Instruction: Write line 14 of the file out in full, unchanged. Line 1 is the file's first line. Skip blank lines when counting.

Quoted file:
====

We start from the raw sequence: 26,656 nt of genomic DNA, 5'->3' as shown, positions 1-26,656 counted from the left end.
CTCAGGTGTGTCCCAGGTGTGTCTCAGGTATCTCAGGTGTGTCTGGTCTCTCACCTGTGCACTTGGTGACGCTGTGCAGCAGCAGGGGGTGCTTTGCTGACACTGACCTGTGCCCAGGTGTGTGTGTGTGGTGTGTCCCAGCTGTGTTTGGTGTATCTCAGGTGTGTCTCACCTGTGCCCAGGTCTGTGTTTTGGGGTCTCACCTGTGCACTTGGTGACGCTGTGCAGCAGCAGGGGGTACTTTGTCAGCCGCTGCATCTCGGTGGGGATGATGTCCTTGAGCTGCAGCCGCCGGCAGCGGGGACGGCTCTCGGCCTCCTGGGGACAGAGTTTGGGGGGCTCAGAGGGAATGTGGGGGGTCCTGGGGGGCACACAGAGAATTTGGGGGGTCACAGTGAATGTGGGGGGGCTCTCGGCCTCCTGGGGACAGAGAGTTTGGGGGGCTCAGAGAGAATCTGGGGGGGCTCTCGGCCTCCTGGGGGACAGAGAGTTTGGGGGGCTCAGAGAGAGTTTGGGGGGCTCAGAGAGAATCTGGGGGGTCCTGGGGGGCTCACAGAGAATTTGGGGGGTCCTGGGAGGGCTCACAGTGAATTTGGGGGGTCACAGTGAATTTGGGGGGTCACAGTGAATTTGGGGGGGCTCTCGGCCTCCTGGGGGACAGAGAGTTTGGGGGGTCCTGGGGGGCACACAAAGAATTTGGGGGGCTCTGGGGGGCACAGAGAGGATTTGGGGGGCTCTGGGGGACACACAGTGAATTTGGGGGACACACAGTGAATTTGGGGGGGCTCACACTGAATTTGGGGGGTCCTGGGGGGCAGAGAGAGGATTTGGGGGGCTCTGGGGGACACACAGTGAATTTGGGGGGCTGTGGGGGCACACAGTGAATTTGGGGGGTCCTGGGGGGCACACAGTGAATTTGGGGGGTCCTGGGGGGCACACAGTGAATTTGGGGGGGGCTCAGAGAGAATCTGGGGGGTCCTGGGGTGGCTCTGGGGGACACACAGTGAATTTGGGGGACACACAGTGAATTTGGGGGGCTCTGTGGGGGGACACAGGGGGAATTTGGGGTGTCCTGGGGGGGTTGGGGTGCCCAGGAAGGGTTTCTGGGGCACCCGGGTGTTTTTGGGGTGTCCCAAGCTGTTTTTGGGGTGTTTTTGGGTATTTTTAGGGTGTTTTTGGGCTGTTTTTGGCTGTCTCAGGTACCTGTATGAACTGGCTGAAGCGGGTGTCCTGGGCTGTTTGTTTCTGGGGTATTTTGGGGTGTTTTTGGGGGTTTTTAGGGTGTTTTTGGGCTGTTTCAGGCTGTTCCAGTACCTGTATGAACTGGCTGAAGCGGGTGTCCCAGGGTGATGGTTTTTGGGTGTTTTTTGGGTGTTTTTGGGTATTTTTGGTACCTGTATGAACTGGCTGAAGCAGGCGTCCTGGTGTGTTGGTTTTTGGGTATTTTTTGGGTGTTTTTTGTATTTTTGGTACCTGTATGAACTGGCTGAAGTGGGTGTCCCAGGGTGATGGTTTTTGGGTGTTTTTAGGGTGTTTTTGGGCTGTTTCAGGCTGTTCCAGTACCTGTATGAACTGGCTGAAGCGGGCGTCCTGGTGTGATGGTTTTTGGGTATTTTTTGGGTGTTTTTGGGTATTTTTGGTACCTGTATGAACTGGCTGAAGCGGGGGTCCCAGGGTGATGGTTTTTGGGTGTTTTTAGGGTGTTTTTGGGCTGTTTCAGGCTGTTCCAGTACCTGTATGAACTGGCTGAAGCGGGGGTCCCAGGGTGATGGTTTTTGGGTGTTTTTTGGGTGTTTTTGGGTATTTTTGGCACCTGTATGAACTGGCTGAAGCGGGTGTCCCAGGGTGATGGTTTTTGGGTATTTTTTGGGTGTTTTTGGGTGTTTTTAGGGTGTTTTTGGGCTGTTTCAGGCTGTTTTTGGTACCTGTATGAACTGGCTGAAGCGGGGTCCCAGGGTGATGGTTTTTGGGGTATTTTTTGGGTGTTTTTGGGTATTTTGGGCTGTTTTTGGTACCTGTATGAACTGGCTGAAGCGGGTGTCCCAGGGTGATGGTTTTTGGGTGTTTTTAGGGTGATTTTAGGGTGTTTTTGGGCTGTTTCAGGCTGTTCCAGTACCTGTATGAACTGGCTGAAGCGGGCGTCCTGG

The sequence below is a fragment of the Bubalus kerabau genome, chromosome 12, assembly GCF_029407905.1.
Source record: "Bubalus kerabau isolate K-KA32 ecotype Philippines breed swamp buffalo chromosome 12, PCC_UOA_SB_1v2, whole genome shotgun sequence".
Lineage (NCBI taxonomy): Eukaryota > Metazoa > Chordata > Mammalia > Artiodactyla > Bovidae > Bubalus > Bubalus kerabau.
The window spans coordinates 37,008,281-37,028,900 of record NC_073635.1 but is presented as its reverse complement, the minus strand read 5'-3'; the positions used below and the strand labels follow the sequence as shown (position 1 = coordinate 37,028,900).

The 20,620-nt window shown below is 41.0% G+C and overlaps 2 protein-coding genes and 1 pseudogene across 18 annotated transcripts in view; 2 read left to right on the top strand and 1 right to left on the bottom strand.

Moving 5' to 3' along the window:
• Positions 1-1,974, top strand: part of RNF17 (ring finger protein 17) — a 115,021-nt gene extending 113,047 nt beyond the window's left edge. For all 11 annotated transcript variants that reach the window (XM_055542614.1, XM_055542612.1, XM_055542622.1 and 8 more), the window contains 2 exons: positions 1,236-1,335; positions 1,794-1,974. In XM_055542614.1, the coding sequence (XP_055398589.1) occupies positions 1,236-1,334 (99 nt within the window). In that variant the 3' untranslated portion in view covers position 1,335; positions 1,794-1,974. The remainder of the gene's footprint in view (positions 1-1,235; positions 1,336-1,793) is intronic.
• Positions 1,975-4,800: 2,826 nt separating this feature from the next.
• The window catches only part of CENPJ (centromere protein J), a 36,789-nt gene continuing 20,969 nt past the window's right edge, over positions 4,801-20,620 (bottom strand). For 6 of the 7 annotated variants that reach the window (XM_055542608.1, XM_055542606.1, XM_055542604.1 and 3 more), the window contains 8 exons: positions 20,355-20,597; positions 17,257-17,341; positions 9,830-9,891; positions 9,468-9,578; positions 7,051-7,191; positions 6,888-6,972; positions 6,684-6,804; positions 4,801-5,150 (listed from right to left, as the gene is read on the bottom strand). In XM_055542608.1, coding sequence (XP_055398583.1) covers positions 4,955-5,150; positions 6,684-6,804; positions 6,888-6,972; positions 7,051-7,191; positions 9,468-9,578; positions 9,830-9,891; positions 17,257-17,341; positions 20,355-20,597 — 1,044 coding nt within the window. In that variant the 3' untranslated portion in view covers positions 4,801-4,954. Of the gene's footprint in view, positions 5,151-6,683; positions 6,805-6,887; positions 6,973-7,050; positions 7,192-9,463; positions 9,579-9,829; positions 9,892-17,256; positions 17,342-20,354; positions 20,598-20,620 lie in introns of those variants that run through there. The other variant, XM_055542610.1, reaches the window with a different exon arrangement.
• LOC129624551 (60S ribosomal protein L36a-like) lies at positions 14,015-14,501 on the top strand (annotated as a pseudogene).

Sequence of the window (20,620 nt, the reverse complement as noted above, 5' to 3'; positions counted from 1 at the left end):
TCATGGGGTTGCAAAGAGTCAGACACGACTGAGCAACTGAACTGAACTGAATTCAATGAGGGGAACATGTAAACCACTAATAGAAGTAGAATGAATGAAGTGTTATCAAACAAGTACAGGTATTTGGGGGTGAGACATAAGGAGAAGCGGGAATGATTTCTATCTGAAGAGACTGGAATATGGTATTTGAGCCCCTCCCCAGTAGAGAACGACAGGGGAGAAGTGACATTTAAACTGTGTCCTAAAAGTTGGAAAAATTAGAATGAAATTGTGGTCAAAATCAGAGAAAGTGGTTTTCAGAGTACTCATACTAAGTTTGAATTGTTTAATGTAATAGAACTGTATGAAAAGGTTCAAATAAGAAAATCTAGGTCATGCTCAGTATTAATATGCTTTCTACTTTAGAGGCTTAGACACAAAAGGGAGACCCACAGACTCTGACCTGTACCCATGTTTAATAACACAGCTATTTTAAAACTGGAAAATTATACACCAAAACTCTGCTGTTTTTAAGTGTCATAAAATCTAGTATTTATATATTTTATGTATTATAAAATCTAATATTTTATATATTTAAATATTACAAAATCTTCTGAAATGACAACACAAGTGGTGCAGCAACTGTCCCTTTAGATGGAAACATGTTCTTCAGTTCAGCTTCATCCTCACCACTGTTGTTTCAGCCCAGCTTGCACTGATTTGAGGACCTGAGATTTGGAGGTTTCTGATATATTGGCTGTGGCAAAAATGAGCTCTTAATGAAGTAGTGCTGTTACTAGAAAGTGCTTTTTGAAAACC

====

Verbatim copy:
TCATGGGGTTGCAAAGAGTCAGACACGACTGAGCAACTGAACTGAACTGAATTCAATGAGGGGAACATGTAAACCACTAATAGAAGTAGAATGAATGAAGTGTTATCAAACAAGTACAGGTATTTGGGGGTGAGACATAAGGAGAAGCGGGAATGATTTCTATCTGAAGAGACTGGAATATGGTATTTGAGCCCCTCCCCAGTAGAGAACGACAGGGGAGAAGTGACATTTAAACTGTGTCCTAAAAGTTGGAAAAATTAGAATGAAATTGTGGTCAAAATCAGAGAAAGTGGTTTTCAGAGTACTCATACTAAGTTTGAATTGTTTAATGTAATAGAACTGTATGAAAAGGTTCAAATAAGAAAATCTAGGTCATGCTCAGTATTAATATGCTTTCTACTTTAGAGGCTTAGACACAAAAGGGAGACCCACAGACTCTGACCTGTACCCATGTTTAATAACACAGCTATTTTAAAACTGGAAAATTATACACCAAAACTCTGCTGTTTTTAAGTGTCATAAAATCTAGTATTTATATATTTTATGTATTATAAAATCTAATATTTTATATATTTAAATATTACAAAATCTTCTGAAATGACAACACAAGTGGTGCAGCAACTGTCCCTTTAGATGGAAACATGTTCTTCAGTTCAGCTTCATCCTCACCACTGTTGTTTCAGCCCAGCTTGCACTGATTTGAGGACCTGAGATTTGGAGGTTTCTGATATATTGGCTGTGGCAAAAATGAGCTCTTAATGAAGTAGTGCTGTTACTAGAAAGTGCTTTTTGAAAACC